Victor Diamond Mine

NEW! An investigation into the Victor mine has found failures in self-monitoring raising troubling questions about entrusting the company to protect the environment in which it operates. Read more here.

The remote De Beers’ Victor Diamond Mine is located in northeastern Ontario, 90 km west of Attawapiskat First Nation in the Attawapiskat River watershed. The region is part of one of the largest, intact ecosystems areas left on earth with rich wetlands and clean flowing rivers that support continentally important populations of wildlife, including threatened woodland caribou and healthy fisheries. It also regulates climate, stores carbon and sustains the traditional activities of First Nations. Up until the opening of the mine in 2008, it was an area with very little industrial development.

Read our latest special report here.

View background information

Att-Watershed.Aug2016-hr

Map of Attawapiskat River Watershed includes
Victor Diamond Mine & Ring of Fire.

 

Wildlands League was the first to uncover De Beer's mining claims beyond Victor in Winisk River and Far North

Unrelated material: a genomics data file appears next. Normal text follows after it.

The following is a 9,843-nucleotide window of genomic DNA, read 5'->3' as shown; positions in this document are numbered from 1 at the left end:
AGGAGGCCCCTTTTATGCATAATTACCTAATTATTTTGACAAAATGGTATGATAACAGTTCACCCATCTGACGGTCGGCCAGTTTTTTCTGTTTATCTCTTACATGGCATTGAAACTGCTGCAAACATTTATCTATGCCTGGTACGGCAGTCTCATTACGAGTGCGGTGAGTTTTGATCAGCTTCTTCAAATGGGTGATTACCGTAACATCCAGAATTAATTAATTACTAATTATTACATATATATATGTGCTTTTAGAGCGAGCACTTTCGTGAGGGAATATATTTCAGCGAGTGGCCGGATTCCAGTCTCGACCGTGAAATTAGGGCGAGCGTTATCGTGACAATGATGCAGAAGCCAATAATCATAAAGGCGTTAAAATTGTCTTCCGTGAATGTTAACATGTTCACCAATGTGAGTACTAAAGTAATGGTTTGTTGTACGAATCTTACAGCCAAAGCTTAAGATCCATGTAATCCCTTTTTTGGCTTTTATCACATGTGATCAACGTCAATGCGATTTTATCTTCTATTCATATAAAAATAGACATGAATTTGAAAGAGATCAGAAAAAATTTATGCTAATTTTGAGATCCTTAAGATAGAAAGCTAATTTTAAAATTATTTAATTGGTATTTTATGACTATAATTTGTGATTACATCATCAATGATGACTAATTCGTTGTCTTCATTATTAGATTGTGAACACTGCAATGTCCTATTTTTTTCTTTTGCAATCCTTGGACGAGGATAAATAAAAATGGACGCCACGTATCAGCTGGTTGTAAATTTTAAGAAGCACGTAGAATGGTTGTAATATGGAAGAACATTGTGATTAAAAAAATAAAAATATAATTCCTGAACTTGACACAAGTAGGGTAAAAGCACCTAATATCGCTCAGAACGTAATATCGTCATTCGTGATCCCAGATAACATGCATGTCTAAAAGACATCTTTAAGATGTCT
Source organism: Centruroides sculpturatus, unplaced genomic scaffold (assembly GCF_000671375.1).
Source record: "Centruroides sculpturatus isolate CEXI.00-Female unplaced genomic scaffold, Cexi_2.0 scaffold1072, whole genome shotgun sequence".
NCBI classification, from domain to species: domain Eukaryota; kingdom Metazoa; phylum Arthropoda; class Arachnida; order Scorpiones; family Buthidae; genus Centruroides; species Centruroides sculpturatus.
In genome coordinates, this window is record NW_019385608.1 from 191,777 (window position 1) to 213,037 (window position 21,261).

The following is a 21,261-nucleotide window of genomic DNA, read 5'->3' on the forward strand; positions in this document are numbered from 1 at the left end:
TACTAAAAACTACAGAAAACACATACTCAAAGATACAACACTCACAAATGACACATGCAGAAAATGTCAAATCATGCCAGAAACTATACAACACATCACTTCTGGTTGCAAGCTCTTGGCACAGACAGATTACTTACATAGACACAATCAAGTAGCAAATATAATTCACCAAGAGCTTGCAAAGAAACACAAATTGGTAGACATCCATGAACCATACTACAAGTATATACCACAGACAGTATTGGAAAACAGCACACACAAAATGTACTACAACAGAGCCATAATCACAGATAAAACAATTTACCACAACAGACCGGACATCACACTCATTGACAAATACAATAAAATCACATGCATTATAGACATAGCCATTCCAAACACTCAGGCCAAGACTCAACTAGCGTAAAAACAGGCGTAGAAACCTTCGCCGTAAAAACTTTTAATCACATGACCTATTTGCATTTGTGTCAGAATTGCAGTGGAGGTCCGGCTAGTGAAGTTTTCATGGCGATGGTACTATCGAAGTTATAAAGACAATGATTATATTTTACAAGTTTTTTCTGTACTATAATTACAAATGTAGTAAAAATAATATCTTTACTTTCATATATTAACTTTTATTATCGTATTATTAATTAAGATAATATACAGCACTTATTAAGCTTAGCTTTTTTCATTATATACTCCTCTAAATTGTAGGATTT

Wildlands League uncovers De Beers’
mining claims beyond Victor in
Winisk River and Far North.


Why we care Why we care

We care because the Hudson Bay Lowland and adjacent northern Boreal Forest is one of the largest intact areas left on the planet. It is also the ancestral homeland for many Indigenous communities. Industrial resource extraction should only proceed if it meets the highest standards in the world (including free prior and informed consent) and only after a long term plan for the region is in place.

Ontario needs a long term view to ensure local First Nations are respected and the environment is protected. Independent monitoring and reporting for the Victor Mine is needed.

The stakes here are high, ecologically, culturally and economically and we want to help Ontario get it right.

How we can help Solution

The Victor Diamond Mine has been approved and is now operating. But permits need to be renewed throughout the life of the mine operation, such as Permits to Take Water. In the case of an operating mine, monitoring becomes very important and making the monitoring data accessible to First Nations and the public is a critically missing step towards transparent decision-making.

There should be opportunities for the public to learn more about what it means to mine in the muskeg. The risks and costs to communities, rivers, fish and other wildlife need to be brought to light along with any economic benefits. A transparent and informed conversation around trade-offs is paramount especially as plans are afoot to open new mines.

You can help by learning more about the need for a Regional Strategic Environmental Assessment here in the Attawapiskat River watershed before additional mines are approved. Learn more here.

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